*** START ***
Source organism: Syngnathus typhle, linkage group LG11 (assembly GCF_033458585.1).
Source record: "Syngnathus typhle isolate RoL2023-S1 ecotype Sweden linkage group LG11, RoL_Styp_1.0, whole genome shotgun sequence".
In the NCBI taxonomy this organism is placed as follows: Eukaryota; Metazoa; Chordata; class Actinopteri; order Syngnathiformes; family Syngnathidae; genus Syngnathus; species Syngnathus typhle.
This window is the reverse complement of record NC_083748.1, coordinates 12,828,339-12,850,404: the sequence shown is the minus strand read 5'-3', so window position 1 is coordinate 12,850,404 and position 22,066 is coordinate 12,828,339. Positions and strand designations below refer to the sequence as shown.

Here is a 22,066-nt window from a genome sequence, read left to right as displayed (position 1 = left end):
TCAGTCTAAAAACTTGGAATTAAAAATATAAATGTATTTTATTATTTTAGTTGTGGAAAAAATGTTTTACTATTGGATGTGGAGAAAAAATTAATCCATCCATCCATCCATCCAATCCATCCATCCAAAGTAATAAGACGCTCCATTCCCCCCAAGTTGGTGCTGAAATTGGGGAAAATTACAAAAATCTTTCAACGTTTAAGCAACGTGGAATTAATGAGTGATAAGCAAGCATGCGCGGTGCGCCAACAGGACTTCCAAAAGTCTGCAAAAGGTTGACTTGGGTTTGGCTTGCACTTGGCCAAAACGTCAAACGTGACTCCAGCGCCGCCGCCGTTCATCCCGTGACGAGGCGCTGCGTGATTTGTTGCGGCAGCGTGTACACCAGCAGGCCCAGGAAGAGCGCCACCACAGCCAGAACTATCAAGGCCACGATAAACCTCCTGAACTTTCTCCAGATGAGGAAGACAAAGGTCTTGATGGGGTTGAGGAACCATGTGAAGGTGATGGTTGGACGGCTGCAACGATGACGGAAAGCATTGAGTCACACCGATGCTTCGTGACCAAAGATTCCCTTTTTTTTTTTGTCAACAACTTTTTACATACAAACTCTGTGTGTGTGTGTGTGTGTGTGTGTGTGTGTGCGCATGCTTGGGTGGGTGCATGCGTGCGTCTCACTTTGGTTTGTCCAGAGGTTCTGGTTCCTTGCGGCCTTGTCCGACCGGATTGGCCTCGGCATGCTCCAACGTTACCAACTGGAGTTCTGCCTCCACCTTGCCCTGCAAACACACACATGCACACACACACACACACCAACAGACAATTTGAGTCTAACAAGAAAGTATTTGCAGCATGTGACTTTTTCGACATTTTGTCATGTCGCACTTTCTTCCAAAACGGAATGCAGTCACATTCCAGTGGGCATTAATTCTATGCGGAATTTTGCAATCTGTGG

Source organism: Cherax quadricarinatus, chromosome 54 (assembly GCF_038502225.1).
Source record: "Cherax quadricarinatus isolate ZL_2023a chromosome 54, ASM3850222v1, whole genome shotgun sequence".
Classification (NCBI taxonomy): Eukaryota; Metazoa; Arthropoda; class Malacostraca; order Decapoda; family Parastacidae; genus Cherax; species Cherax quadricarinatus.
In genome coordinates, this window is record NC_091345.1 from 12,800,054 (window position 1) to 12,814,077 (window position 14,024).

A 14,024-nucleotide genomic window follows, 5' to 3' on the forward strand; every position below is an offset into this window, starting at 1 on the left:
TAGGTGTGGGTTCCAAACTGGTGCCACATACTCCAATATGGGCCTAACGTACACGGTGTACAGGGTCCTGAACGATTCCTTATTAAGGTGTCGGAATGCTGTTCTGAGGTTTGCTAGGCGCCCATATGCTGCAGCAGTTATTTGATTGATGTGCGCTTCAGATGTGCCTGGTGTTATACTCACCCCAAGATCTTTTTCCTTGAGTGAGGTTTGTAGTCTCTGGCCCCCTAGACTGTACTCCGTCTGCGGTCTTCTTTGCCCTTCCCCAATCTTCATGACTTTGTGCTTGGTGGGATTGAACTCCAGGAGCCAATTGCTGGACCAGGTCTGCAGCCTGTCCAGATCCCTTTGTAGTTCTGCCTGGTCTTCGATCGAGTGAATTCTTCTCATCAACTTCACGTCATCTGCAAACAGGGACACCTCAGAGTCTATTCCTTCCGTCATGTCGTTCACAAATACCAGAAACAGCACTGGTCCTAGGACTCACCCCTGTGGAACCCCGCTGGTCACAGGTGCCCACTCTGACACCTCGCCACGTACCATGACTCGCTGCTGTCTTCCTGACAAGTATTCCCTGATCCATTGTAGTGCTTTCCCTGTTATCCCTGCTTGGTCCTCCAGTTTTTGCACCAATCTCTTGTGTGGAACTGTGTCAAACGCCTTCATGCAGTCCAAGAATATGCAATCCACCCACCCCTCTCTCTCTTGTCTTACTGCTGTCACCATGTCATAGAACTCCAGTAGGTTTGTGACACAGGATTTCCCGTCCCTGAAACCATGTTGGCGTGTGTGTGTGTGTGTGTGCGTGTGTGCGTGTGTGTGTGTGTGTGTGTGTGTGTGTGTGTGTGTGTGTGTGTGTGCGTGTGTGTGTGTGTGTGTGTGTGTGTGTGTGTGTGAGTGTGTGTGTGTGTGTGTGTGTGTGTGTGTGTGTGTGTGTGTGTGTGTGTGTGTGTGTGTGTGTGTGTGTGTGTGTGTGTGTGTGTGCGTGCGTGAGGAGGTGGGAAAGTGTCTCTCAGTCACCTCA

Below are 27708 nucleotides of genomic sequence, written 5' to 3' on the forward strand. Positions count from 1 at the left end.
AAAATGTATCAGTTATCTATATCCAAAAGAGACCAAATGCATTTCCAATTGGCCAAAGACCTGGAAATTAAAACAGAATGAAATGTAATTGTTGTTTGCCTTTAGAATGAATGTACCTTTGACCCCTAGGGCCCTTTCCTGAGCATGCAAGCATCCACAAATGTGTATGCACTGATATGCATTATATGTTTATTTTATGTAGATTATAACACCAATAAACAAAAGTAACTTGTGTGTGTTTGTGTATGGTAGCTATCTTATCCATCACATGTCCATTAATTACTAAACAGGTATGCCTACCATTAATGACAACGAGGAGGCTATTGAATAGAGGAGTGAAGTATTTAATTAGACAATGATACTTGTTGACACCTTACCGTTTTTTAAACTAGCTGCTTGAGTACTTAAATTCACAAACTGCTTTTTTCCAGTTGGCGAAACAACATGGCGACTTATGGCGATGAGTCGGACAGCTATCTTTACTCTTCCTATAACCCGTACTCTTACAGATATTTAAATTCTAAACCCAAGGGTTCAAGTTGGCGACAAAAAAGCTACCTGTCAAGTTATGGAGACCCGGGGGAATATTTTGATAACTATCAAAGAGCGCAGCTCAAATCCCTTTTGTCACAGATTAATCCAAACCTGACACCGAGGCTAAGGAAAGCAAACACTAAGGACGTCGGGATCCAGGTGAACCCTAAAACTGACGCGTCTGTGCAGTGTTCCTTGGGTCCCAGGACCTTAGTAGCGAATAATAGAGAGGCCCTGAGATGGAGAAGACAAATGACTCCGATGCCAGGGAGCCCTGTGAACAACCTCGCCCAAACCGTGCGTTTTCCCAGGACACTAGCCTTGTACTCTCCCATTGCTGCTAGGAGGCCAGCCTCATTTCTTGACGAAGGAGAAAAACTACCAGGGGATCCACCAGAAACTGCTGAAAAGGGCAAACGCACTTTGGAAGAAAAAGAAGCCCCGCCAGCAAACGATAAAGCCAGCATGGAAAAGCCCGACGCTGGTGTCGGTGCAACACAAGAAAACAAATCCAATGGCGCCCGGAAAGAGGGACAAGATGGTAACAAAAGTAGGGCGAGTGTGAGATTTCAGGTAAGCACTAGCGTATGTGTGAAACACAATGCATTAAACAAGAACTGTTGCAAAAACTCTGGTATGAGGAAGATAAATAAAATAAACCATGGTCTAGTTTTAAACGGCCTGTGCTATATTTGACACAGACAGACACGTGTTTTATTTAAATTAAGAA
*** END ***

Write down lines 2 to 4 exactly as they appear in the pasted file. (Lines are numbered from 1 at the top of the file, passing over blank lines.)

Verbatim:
Source record: "Syngnathus typhle isolate RoL2023-S1 ecotype Sweden linkage group LG11, RoL_Styp_1.0, whole genome shotgun sequence".
In the NCBI taxonomy this organism is placed as follows: Eukaryota; Metazoa; Chordata; class Actinopteri; order Syngnathiformes; family Syngnathidae; genus Syngnathus; species Syngnathus typhle.
This window is the reverse complement of record NC_083748.1, coordinates 12,828,339-12,850,404: the sequence shown is the minus strand read 5'-3', so window position 1 is coordinate 12,850,404 and position 22,066 is coordinate 12,828,339. Positions and strand designations below refer to the sequence as shown.